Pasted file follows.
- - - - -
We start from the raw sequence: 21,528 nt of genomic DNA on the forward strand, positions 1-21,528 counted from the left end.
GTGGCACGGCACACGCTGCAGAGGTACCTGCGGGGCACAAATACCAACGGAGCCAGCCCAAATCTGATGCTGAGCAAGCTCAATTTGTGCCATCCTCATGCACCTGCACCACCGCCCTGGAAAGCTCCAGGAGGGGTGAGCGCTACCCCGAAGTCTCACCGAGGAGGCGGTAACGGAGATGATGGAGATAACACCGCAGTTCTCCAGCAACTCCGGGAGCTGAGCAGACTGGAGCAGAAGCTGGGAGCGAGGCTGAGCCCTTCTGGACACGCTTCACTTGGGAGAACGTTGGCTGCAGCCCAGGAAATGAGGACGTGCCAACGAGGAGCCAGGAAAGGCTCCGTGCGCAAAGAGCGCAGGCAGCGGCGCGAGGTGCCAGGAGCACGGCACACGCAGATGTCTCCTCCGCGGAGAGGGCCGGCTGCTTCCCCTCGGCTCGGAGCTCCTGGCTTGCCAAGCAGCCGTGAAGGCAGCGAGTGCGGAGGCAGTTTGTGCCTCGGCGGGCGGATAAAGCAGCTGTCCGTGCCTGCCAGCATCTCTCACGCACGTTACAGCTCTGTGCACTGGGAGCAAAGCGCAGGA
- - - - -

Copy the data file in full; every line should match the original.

We start from the raw sequence: 21,528 nt of genomic DNA on the forward strand, positions 1-21,528 counted from the left end.
GTGGCACGGCACACGCTGCAGAGGTACCTGCGGGGCACAAATACCAACGGAGCCAGCCCAAATCTGATGCTGAGCAAGCTCAATTTGTGCCATCCTCATGCACCTGCACCACCGCCCTGGAAAGCTCCAGGAGGGGTGAGCGCTACCCCGAAGTCTCACCGAGGAGGCGGTAACGGAGATGATGGAGATAACACCGCAGTTCTCCAGCAACTCCGGGAGCTGAGCAGACTGGAGCAGAAGCTGGGAGCGAGGCTGAGCCCTTCTGGACACGCTTCACTTGGGAGAACGTTGGCTGCAGCCCAGGAAATGAGGACGTGCCAACGAGGAGCCAGGAAAGGCTCCGTGCGCAAAGAGCGCAGGCAGCGGCGCGAGGTGCCAGGAGCACGGCACACGCAGATGTCTCCTCCGCGGAGAGGGCCGGCTGCTTCCCCTCGGCTCGGAGCTCCTGGCTTGCCAAGCAGCCGTGAAGGCAGCGAGTGCGGAGGCAGTTTGTGCCTCGGCGGGCGGATAAAGCAGCTGTCCGTGCCTGCCAGCATCTCTCACGCACGTTACAGCTCTGTGCACTGGGAGCAAAGCGCAGGA